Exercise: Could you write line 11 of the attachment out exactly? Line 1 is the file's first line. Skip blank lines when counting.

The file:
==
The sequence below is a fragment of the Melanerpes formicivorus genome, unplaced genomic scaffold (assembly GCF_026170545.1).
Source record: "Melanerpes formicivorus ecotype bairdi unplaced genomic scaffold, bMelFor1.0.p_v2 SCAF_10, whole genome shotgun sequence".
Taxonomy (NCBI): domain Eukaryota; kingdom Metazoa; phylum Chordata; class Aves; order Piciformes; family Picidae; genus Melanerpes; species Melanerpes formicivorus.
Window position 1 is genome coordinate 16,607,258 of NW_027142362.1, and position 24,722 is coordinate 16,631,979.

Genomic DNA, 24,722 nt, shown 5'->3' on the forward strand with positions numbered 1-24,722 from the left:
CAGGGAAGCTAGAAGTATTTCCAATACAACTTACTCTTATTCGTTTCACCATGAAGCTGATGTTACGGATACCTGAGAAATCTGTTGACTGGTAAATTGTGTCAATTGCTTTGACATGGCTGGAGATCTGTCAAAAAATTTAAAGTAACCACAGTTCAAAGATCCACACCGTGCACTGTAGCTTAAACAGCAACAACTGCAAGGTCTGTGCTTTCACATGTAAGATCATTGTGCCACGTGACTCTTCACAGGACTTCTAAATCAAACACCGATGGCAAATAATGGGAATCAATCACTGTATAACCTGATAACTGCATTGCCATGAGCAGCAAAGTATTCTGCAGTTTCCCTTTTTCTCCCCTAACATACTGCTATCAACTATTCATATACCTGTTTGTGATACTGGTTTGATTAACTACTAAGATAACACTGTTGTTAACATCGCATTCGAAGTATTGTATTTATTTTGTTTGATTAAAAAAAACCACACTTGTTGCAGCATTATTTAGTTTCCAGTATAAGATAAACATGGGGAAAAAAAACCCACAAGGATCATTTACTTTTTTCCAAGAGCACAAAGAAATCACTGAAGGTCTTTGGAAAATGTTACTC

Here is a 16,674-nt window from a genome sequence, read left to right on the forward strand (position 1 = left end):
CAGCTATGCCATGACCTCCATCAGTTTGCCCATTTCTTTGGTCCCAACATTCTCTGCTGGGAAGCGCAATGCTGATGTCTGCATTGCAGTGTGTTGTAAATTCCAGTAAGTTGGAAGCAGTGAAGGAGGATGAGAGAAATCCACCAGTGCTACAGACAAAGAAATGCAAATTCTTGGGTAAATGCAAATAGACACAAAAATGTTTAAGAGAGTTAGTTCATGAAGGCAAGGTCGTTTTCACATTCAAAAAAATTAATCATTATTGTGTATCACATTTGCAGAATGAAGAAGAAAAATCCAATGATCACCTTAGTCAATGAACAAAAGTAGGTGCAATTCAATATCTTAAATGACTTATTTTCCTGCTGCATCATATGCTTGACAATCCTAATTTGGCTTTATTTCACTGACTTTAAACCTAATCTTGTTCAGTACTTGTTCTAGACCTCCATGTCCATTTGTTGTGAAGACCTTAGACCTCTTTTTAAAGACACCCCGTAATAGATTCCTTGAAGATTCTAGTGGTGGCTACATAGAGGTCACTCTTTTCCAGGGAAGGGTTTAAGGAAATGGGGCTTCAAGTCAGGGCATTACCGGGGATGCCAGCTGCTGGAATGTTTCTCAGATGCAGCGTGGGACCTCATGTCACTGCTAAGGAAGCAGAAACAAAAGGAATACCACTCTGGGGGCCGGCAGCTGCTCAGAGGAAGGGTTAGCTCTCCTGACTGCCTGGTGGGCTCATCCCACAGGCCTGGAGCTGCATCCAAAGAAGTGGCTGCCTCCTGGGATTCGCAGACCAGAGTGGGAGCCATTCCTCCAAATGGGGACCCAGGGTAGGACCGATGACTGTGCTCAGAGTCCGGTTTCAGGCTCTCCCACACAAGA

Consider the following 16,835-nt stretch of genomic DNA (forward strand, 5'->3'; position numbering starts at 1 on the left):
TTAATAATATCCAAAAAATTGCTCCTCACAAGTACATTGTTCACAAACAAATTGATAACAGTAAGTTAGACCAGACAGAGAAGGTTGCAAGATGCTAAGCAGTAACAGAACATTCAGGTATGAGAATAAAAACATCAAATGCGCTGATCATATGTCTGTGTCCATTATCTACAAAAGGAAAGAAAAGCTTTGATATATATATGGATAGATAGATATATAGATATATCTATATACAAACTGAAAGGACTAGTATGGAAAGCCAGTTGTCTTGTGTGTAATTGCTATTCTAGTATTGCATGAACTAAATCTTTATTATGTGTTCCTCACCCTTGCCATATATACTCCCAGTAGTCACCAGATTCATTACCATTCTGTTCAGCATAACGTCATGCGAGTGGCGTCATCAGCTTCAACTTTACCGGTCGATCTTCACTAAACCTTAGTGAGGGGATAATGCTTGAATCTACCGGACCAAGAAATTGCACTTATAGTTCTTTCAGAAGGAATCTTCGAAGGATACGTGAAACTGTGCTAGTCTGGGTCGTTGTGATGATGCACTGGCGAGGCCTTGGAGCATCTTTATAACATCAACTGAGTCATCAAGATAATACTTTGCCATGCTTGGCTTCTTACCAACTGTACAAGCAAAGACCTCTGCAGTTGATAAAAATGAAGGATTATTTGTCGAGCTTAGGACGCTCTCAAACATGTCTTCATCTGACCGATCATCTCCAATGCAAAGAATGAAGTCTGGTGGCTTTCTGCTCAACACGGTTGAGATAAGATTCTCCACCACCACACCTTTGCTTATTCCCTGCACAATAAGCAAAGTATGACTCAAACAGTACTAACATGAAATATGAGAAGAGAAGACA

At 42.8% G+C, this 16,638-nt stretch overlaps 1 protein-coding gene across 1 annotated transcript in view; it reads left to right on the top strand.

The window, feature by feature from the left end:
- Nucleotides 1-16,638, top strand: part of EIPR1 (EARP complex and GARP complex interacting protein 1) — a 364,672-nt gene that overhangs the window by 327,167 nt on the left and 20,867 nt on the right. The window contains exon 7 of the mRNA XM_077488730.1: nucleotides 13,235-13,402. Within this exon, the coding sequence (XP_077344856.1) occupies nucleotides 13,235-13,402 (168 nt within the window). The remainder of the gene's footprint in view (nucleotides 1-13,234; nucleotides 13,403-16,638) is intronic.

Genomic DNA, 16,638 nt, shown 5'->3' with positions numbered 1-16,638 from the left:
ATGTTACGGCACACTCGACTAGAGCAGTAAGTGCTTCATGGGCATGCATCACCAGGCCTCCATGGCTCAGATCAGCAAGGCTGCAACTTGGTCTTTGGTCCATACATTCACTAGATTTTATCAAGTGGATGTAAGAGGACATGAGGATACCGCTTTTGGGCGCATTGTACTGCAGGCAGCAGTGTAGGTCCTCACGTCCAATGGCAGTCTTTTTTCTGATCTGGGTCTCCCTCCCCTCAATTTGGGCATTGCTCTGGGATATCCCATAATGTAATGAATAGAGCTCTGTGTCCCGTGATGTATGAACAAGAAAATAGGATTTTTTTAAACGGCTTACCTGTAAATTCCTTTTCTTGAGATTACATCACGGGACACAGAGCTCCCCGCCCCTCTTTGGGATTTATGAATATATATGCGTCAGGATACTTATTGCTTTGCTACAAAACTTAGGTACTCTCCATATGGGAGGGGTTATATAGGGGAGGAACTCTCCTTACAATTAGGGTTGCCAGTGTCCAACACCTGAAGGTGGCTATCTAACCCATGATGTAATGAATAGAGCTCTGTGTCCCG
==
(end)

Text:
At 42.8% G+C, this 16,638-nt stretch overlaps 1 protein-coding gene across 1 annotated transcript in view; it reads left to right on the top strand.